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Vote No on Bigotry

The Rev. C. Joshua Villines
Atlanta, GA
October 15, 2004

On November 2 Georgia voters will have the chance to act upon our highest prerogative as citizens.  Although it might be tempting to assume that the most powerful vote we cast is the one that helps select the next President; the opportunity to amend our state’s constitution potentially has much greater significance.

A President serves for a short time and with limited authority.  Our state and federal constitutions, on the other hand, are the foundational documents that define our rights as citizens.  Our ancestors showed great faith in us by creating a system that would allow us to alter those rights, and historically their faith has been justified.  We have chosen, for instance, to extend the rights that were once limited to white men to people of both sexes and all races.

Sadly, some political groups are hoping to reverse this trend and transform the Constitution of the State of Georgia into a weapon against liberty.  Ignoring real threats like promiscuity, divorce, and unwed pregnancy; they claim that the only way to “protect” marriage is a constitutional amendment barring gay and lesbian citizens from marrying.  In addition, the actual amendment (which differs from the wording we will see on the ballot) may withhold even the benefits of civil partnerships from Georgians in homosexual relationships.

In a secular society, there is no rational justification for this prohibition.  Perhaps more to the point, there is no conclusive theological argument to oppose same-sex unions either. Nevertheless, since logic is not on their side – and despite our tradition of church-state separation – opponents of same-sex marriage have had to rely on weak theological rhetoric to support their cause.  As a member of the Christian clergy, I realize that their arguments are far less conclusive than they will admit.  In fact, my faith and theological education are what lead me to support same-sex marriages.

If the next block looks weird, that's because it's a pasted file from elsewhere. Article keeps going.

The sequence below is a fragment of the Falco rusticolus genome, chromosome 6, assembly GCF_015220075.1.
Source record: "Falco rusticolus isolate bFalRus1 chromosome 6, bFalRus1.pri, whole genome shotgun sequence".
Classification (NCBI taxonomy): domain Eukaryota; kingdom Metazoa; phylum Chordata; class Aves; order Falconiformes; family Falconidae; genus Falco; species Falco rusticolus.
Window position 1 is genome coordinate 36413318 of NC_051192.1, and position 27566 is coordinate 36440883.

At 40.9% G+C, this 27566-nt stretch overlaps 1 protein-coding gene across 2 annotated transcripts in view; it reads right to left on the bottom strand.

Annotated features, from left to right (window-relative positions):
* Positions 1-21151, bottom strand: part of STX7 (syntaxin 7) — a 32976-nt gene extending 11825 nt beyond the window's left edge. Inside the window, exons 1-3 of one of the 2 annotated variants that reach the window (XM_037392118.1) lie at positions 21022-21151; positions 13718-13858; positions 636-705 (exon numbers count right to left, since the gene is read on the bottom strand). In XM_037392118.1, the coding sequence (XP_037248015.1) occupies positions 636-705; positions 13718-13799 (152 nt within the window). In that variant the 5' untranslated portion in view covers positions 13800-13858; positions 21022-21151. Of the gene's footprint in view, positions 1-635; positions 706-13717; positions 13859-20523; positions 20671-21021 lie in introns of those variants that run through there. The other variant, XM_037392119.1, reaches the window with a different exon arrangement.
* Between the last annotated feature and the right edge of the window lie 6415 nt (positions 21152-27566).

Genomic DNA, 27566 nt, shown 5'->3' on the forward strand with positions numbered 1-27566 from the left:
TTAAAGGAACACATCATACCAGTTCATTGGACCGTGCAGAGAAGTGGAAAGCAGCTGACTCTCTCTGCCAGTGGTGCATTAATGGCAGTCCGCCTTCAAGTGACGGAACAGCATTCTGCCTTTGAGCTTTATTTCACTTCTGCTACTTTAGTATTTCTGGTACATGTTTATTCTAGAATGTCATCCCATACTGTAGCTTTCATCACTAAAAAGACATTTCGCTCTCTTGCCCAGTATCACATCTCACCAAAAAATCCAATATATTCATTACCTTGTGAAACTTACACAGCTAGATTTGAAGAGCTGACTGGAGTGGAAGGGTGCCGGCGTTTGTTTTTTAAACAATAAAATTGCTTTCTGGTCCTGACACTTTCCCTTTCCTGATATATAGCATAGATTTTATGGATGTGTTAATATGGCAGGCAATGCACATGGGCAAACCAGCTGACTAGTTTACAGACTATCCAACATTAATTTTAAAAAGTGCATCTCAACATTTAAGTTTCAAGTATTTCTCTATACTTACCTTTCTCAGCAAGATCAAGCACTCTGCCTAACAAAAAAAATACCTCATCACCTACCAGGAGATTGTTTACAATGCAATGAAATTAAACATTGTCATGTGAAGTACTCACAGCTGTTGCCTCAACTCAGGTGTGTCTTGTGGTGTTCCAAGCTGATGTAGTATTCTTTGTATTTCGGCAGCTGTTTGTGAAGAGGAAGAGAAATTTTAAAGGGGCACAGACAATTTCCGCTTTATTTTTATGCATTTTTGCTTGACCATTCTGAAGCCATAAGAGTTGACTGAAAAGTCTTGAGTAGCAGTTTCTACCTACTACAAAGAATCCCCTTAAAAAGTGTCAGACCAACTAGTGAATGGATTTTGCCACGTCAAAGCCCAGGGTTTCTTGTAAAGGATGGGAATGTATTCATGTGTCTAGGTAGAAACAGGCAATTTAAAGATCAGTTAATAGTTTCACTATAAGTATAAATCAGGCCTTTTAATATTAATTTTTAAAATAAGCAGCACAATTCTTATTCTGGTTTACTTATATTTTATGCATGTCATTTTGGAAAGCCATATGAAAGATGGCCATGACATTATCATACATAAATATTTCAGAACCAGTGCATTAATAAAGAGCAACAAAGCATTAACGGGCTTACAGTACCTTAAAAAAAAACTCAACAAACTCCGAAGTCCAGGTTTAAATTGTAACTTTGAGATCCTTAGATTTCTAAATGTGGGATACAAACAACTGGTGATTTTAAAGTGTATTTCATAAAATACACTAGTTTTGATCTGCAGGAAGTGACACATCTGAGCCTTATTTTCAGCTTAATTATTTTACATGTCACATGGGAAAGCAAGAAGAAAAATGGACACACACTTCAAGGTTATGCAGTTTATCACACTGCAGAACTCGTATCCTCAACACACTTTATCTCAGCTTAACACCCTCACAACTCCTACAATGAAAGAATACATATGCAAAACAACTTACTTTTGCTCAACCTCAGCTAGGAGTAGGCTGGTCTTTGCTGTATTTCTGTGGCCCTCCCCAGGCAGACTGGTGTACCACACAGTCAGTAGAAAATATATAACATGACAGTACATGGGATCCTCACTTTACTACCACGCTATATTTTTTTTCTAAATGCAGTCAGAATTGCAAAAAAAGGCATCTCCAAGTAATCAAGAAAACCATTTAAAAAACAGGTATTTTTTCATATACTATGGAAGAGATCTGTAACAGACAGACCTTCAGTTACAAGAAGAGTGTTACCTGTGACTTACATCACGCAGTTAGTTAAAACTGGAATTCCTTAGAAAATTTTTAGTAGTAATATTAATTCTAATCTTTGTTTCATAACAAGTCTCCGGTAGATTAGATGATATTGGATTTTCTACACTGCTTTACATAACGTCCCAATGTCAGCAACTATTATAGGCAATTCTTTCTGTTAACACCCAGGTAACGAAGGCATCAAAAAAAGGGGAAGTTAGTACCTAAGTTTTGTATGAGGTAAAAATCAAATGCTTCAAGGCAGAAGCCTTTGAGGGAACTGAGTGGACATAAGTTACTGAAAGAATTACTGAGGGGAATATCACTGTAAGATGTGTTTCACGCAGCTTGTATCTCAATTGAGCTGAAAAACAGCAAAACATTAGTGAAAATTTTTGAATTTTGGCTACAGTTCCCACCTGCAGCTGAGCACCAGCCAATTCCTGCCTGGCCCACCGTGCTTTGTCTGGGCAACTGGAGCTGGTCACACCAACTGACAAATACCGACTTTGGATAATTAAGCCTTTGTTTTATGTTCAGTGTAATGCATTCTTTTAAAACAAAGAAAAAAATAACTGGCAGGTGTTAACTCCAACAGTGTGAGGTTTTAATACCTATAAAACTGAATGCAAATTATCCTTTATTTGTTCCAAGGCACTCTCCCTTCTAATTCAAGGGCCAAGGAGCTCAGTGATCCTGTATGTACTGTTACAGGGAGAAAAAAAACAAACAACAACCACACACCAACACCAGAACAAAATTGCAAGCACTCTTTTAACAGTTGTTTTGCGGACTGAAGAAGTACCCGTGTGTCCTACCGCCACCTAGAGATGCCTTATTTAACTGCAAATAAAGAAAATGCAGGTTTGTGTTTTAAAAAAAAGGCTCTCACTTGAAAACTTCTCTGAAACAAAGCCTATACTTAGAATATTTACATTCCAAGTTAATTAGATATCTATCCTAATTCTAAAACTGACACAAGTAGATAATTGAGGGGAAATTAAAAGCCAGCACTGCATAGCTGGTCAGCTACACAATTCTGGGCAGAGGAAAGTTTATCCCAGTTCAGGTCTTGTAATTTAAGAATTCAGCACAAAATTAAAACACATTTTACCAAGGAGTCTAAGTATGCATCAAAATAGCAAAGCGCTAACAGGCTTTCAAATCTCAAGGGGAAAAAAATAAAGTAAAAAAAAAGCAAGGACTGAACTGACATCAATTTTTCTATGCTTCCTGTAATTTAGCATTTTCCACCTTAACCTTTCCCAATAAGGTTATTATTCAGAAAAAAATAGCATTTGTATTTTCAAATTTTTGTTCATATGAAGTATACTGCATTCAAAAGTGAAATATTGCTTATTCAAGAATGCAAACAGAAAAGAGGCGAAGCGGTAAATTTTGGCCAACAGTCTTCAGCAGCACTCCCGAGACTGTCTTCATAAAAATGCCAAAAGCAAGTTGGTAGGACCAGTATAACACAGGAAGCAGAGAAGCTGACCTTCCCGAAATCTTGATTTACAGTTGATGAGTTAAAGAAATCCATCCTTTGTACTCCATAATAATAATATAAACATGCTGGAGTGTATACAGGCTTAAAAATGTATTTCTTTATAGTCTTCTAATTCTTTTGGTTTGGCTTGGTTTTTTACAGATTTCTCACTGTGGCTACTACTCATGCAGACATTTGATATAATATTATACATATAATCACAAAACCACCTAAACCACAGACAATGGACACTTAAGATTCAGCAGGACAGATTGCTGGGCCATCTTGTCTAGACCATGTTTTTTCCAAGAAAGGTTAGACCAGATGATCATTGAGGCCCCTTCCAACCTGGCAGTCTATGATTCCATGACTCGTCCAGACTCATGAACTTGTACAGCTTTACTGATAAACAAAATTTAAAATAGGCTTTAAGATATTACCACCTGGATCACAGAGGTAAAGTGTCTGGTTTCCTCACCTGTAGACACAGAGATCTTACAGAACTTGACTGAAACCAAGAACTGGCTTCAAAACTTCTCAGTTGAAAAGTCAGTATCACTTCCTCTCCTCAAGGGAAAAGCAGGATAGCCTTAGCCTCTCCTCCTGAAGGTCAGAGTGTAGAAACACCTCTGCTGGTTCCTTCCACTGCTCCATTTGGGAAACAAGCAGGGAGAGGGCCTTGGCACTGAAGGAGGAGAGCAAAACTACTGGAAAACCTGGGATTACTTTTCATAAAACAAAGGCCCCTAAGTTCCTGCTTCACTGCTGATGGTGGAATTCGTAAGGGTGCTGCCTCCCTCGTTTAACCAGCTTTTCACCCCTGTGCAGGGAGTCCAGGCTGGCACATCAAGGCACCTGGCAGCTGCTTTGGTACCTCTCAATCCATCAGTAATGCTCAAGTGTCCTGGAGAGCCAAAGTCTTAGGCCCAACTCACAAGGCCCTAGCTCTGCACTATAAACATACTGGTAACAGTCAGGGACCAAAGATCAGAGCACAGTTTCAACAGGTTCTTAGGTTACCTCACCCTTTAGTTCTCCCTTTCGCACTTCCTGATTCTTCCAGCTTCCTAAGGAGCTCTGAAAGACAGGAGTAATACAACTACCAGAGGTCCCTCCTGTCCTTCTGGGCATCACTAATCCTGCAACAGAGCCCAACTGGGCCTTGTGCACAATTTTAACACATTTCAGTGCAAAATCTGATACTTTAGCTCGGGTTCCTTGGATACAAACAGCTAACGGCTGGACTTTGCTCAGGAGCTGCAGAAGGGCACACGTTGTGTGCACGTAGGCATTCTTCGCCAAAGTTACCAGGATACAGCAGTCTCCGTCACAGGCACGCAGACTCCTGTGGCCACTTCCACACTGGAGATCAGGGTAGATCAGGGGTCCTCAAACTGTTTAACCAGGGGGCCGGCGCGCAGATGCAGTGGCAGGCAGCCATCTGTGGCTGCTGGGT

My greatest concern about the proposed amendment, however, is not as a clergyperson.  Every citizen should be deeply distressed that the Constitution of Georgia might be used as an instrument to impose the beliefs of one group on a minority of our fellow citizens.  Although laws may change to meet the majority’s wishes, the fundamental rights of citizenship within our state constitution are not intended to be subject to the biases of even a majority.

Taking advantage of a preponderance of socially conservative voters to pervert that protection is a shameful act, and I hope the people of Georgia will not fall for the prejudicial rhetoric that encourages it.  To put it plainly, the issue is not a hypothetical threat to heterosexual marriage.  The issue is that same-sex marriage opponents are simply uncomfortable with homosexual relationships, and they hope that there are enough people who share that discomfort that they can get sufficient votes to impose their will on the minority.

This attitude of domination by ideology is the real threat to our nation.  If a majority of citizens can use their religious beliefs to dramatically limit the freedoms of a minority group that does them no harm; what other threats to personal liberty might emerge from other, future majority groups?  If the personal beliefs of some citizens can prevent two men or two women from getting – through lifelong commitment – the legal protections and financial benefits that two Hollywood actors can get after one night in Vegas; what other rights might fall victim to the prejudices or preferences of the majority?

The vote on November 2 is not a vote on gay marriage.  By simply touching a button on a screen, every voter in Georgia will act to either affirm or subvert the tradition of liberty upon which our state and nation were established.  Our foremothers and forefathers trusted us to rise above our personal beliefs when faced with that decision; and I pray that we will once again prove their trust to be justified.